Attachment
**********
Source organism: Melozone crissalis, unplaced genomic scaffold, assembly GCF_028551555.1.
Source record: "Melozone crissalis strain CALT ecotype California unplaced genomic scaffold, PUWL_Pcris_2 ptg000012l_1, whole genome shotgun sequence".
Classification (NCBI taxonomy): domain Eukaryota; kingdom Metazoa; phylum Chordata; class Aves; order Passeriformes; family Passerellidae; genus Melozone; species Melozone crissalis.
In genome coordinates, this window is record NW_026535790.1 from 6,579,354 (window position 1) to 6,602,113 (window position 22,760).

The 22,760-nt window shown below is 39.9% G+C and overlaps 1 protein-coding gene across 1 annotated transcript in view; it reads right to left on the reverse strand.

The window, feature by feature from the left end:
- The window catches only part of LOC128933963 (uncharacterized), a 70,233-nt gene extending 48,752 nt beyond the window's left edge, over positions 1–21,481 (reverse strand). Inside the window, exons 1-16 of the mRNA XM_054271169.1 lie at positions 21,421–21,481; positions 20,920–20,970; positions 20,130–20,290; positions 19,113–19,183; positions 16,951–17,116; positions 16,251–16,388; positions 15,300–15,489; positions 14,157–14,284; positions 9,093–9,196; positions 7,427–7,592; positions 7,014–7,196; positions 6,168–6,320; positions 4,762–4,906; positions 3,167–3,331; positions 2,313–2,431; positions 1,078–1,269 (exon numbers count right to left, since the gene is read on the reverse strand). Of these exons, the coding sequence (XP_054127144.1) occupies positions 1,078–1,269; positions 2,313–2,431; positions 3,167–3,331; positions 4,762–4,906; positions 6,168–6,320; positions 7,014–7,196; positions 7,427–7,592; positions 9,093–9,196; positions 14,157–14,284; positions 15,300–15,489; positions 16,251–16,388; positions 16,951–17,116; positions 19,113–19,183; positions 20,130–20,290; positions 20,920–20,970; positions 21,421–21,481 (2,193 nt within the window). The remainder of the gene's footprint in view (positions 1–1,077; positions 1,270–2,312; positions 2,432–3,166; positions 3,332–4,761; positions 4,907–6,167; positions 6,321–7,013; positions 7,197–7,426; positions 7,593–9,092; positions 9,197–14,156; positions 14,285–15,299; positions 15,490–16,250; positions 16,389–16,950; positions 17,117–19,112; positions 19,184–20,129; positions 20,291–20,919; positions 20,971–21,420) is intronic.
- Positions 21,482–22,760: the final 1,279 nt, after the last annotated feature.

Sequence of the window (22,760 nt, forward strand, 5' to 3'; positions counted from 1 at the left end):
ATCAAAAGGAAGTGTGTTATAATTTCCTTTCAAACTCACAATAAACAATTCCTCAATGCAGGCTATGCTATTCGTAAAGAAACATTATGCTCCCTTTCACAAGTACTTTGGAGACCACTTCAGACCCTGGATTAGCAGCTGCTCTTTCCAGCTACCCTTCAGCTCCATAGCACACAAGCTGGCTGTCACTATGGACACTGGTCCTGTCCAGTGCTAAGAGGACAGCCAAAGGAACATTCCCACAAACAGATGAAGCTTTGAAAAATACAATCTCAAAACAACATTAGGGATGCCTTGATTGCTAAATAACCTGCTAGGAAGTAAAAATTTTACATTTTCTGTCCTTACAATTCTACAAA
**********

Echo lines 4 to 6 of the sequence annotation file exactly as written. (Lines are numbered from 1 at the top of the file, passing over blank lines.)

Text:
In genome coordinates, this window is record NW_026535790.1 from 6,579,354 (window position 1) to 6,602,113 (window position 22,760).

The 22,760-nt window shown below is 39.9% G+C and overlaps 1 protein-coding gene across 1 annotated transcript in view; it reads right to left on the reverse strand.

The window, feature by feature from the left end: